One of the simplest probability distributions to begin with is the discrete Bernoulli distribution, named after Jacob Bernoulli (1655-1705). It can be thought of as a coin toss where the coin either comes up heads (with value 1) or tails (with a value of 0). Other distributions like the binomial can be built up as multiple Bernoulli trials (or the multinomial distribution which is built from a binomial with more than two outcomes).
So, if is the outcome of a coin toss (a Bernoulli trial) and "heads" gives a value of , we can say the probability of is ;
All of the outcomes must sum to one (100%) so the probability of tails, , is the probability the outcome is not heads:
For a fair coin . However, this formulation is general so we could have a trick coin with , for example.
So what is the expected value of a Bernoulli trial (a coin toss)? This is pretty intuitive but it doesn't hurt to write it out in systematic "bookkeeping" fashion. If we flipped the same coin many times and kept track of the outcomes, fraction of the time . The rest of the time, , the outcome is . So amount of time we have a value of and is the amount of the time . Weighting these outcomes by the frequency we expect to see them gives us an average result of:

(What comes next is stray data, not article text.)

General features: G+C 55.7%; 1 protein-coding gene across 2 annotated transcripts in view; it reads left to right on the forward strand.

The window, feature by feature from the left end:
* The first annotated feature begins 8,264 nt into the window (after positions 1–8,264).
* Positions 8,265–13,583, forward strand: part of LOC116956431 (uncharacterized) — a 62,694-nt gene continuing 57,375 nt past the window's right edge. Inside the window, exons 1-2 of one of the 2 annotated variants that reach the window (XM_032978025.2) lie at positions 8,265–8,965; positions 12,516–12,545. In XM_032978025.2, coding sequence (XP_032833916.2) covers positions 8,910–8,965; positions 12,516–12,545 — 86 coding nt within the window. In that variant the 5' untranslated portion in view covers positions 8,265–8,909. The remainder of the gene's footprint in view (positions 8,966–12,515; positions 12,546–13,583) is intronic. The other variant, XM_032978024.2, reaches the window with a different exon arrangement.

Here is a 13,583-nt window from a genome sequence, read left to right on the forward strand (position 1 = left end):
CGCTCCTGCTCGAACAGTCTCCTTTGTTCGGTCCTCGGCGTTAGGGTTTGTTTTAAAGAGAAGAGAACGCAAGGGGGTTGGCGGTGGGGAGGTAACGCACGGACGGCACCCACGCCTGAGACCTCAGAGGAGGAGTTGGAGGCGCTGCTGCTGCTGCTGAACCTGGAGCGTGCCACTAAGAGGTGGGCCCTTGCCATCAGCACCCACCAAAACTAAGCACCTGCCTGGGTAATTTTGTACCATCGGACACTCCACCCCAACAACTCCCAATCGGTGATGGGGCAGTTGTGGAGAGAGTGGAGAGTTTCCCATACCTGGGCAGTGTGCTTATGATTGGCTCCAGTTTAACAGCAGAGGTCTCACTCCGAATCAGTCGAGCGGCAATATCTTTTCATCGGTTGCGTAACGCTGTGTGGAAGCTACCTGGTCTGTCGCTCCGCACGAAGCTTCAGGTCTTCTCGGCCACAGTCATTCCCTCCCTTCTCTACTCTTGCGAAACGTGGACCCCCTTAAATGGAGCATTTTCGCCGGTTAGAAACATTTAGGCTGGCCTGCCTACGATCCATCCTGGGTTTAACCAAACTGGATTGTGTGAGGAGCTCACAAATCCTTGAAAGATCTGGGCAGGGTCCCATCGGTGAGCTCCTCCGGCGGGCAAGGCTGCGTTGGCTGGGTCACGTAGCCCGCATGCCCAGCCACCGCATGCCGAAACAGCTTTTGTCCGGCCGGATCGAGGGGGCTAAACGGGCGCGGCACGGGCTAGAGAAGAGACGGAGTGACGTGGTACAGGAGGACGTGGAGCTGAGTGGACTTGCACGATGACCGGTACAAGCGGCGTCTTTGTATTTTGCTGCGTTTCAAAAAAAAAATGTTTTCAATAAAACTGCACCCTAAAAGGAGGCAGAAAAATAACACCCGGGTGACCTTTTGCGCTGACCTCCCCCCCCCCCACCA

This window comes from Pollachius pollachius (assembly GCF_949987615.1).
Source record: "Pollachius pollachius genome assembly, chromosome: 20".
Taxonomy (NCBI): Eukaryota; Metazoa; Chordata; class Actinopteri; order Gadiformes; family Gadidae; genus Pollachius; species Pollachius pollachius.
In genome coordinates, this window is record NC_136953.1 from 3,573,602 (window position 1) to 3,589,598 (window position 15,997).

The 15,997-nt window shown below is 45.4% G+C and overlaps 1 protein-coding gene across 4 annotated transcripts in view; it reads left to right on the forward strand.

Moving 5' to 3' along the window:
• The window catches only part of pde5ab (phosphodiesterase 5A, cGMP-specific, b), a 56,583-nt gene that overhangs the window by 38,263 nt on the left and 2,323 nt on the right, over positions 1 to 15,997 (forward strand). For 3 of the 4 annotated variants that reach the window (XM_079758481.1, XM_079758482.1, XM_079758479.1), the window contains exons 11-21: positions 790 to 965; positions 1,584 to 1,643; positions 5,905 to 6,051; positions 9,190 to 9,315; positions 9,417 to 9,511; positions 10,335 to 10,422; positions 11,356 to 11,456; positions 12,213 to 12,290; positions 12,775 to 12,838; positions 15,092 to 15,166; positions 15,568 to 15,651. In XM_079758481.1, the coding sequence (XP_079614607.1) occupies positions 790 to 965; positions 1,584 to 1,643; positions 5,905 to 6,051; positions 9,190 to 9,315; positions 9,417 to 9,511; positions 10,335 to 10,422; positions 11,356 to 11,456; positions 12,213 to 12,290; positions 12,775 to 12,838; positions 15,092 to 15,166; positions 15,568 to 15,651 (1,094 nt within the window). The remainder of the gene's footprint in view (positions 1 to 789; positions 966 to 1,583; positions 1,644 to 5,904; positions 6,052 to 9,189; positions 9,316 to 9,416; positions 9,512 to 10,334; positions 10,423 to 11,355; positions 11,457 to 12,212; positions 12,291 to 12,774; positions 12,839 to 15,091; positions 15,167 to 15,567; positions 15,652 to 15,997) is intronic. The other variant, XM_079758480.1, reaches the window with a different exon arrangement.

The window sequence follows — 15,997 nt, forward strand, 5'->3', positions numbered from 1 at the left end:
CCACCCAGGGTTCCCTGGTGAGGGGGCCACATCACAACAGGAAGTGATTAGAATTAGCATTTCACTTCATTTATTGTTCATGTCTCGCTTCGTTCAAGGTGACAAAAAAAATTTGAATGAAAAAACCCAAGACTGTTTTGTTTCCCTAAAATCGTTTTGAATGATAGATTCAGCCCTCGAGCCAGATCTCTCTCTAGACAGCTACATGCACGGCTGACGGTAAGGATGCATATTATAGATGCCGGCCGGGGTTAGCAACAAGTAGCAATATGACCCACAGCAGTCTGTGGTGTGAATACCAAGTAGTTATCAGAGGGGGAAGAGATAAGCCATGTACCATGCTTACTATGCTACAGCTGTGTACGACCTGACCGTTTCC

The zero cancels out so we are left with:
So, if we have a fair coin with we expect and average outcome of value . This seems to make sense.
The average () is another way of saying the expected value of a trial or the "expectation."
Now for the variance, or degree of spread around the average. Variance is often symbolized by a lower case sigma-squared, . The standard deviation, , is the square root of the variance.
Variance is calculated as the average squared difference of individual outcomes, , from the mean.
We already know from the mean derivation above that . So we can substitute this in:
We also know that amount of the time , which gives us one side of the two mutually exclusive (add the probabilities) outcomes:
Also, amount of the time so the full equation becomes:
Multiplying this out and simplifying gives:
Like heterozygosity in Hardy-Weinberg genotype frequencies, the variance is at its greatest values at intermediate frequencies near and declines to zero at and .
If is indeed zero or one than the outcome is always identical to the mean and therefore variance is zero--there is no deviation in individual outcomes from the average. On the other hand if every outcome will be a value with a distance of 0.5 from the mean (either or with ) and this distance squared is 1/4, .